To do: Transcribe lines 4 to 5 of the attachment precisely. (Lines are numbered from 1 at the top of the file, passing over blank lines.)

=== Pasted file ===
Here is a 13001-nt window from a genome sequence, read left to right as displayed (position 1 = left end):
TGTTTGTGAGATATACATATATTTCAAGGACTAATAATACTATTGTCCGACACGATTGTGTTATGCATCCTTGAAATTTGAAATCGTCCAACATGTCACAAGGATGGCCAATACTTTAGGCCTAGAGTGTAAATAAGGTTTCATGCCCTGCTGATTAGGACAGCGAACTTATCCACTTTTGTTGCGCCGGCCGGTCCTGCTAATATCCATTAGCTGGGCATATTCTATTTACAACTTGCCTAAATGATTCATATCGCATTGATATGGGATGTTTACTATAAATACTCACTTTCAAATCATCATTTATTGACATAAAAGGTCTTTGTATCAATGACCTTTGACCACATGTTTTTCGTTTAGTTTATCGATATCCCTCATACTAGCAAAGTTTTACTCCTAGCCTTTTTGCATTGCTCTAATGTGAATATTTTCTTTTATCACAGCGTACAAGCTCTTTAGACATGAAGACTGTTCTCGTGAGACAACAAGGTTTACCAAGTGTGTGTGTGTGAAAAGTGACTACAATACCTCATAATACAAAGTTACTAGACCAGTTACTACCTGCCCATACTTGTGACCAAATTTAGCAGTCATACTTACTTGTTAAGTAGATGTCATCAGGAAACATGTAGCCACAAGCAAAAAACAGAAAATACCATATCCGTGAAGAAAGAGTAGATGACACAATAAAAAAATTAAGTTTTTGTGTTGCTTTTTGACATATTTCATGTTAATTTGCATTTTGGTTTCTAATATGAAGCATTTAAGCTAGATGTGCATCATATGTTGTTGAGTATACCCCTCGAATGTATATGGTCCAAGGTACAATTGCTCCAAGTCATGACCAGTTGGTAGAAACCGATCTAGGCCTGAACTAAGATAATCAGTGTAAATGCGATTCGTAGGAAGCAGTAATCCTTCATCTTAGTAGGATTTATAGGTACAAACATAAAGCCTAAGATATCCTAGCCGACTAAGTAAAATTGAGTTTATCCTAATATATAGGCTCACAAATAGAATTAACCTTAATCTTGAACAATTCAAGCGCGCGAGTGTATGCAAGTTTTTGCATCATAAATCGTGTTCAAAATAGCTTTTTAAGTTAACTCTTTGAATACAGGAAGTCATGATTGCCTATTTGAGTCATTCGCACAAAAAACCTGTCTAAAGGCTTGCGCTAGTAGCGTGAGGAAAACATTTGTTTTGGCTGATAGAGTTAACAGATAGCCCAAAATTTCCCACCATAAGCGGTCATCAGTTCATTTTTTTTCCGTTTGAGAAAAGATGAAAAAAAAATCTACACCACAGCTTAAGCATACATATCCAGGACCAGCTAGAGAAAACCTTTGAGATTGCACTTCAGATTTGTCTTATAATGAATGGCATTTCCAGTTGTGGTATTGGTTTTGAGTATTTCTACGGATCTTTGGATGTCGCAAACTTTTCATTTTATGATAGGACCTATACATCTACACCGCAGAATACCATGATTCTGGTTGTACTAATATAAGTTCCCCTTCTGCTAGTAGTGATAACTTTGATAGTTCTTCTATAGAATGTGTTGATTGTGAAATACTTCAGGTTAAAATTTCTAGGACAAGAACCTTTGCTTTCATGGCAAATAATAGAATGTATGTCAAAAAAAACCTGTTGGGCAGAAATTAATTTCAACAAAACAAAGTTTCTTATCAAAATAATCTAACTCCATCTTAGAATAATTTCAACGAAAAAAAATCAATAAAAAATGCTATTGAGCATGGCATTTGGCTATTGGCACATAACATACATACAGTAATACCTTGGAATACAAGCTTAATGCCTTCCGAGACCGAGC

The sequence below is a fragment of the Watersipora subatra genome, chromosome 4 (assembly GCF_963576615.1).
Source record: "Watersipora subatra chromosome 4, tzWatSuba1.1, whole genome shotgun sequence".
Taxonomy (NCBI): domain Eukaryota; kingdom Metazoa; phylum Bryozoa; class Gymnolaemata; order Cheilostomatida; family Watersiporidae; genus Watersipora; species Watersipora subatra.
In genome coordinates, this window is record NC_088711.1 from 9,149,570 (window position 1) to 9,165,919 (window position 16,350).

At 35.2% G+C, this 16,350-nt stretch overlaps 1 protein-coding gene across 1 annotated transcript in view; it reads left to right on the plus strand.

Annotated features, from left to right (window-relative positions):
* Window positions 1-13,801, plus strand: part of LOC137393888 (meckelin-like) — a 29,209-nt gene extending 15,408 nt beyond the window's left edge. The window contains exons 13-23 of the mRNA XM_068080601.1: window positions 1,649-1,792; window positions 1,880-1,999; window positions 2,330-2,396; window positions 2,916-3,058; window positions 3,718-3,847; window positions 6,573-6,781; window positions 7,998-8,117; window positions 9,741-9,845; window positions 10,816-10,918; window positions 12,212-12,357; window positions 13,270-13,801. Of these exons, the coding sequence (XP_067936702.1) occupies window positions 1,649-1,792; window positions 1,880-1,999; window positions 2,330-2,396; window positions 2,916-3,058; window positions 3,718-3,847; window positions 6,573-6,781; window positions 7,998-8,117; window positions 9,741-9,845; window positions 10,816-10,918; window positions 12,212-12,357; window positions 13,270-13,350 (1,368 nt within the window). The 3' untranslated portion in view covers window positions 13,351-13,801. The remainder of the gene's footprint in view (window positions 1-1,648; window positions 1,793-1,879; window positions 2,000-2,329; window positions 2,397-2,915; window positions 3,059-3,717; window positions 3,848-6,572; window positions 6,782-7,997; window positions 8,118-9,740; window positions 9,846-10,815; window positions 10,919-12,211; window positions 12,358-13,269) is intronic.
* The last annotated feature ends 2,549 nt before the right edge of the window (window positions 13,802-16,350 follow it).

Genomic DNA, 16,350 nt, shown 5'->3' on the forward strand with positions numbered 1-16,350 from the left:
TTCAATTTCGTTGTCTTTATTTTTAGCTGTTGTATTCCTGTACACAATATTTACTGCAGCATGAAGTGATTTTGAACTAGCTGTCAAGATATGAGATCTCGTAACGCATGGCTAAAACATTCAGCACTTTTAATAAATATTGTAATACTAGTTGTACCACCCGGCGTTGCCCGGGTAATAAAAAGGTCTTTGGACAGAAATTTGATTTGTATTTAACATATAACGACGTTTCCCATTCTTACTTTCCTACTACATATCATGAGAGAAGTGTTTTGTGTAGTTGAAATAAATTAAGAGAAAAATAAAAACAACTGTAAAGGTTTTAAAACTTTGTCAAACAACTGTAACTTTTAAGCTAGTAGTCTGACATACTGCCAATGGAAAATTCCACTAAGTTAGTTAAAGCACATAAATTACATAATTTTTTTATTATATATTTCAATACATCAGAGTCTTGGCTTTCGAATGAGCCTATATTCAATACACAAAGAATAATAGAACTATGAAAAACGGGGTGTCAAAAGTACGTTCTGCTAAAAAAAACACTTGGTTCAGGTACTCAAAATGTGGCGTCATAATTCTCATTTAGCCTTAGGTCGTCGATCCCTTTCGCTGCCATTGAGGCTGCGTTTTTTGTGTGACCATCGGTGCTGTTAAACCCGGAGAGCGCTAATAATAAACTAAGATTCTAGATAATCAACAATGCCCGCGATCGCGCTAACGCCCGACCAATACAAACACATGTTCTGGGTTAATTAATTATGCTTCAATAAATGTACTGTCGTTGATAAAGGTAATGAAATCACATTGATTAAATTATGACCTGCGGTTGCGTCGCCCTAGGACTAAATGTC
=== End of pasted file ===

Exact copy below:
Source record: "Watersipora subatra chromosome 4, tzWatSuba1.1, whole genome shotgun sequence".
Taxonomy (NCBI): domain Eukaryota; kingdom Metazoa; phylum Bryozoa; class Gymnolaemata; order Cheilostomatida; family Watersiporidae; genus Watersipora; species Watersipora subatra.